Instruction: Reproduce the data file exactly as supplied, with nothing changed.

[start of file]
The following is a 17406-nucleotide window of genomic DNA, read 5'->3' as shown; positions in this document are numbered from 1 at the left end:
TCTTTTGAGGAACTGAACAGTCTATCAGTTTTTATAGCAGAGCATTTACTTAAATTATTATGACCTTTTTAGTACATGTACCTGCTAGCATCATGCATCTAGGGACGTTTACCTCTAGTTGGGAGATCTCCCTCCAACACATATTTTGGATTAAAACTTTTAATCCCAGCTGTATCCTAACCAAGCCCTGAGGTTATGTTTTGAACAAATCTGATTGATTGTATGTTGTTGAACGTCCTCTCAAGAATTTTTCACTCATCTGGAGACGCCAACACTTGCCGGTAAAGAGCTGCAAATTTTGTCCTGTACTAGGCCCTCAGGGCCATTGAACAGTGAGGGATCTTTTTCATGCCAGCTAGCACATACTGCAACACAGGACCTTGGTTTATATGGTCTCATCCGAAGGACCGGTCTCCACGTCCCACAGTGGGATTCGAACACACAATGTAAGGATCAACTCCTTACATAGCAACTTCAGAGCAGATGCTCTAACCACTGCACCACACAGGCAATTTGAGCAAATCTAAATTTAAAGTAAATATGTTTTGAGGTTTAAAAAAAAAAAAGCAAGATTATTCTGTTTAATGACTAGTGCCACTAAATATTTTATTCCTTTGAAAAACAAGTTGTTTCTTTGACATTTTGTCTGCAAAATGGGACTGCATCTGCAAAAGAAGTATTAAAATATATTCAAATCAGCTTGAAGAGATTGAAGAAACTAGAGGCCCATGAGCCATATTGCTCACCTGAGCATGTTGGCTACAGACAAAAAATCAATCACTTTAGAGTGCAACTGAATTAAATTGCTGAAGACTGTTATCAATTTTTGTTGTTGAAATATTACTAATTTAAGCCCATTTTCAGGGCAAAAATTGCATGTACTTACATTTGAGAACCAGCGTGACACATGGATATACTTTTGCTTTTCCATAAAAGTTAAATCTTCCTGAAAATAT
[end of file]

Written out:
The following is a 17406-nucleotide window of genomic DNA, read 5'->3' as shown; positions in this document are numbered from 1 at the left end:
TCTTTTGAGGAACTGAACAGTCTATCAGTTTTTATAGCAGAGCATTTACTTAAATTATTATGACCTTTTTAGTACATGTACCTGCTAGCATCATGCATCTAGGGACGTTTACCTCTAGTTGGGAGATCTCCCTCCAACACATATTTTGGATTAAAACTTTTAATCCCAGCTGTATCCTAACCAAGCCCTGAGGTTATGTTTTGAACAAATCTGATTGATTGTATGTTGTTGAACGTCCTCTCAAGAATTTTTCACTCATCTGGAGACGCCAACACTTGCCGGTAAAGAGCTGCAAATTTTGTCCTGTACTAGGCCCTCAGGGCCATTGAACAGTGAGGGATCTTTTTCATGCCAGCTAGCACATACTGCAACACAGGACCTTGGTTTATATGGTCTCATCCGAAGGACCGGTCTCCACGTCCCACAGTGGGATTCGAACACACAATGTAAGGATCAACTCCTTACATAGCAACTTCAGAGCAGATGCTCTAACCACTGCACCACACAGGCAATTTGAGCAAATCTAAATTTAAAGTAAATATGTTTTGAGGTTTAAAAAAAAAAAAGCAAGATTATTCTGTTTAATGACTAGTGCCACTAAATATTTTATTCCTTTGAAAAACAAGTTGTTTCTTTGACATTTTGTCTGCAAAATGGGACTGCATCTGCAAAAGAAGTATTAAAATATATTCAAATCAGCTTGAAGAGATTGAAGAAACTAGAGGCCCATGAGCCATATTGCTCACCTGAGCATGTTGGCTACAGACAAAAAATCAATCACTTTAGAGTGCAACTGAATTAAATTGCTGAAGACTGTTATCAATTTTTGTTGTTGAAATATTACTAATTTAAGCCCATTTTCAGGGCAAAAATTGCATGTACTTACATTTGAGAACCAGCGTGACACATGGATATACTTTTGCTTTTCCATAAAAGTTAAATCTTCCTGAAAATAT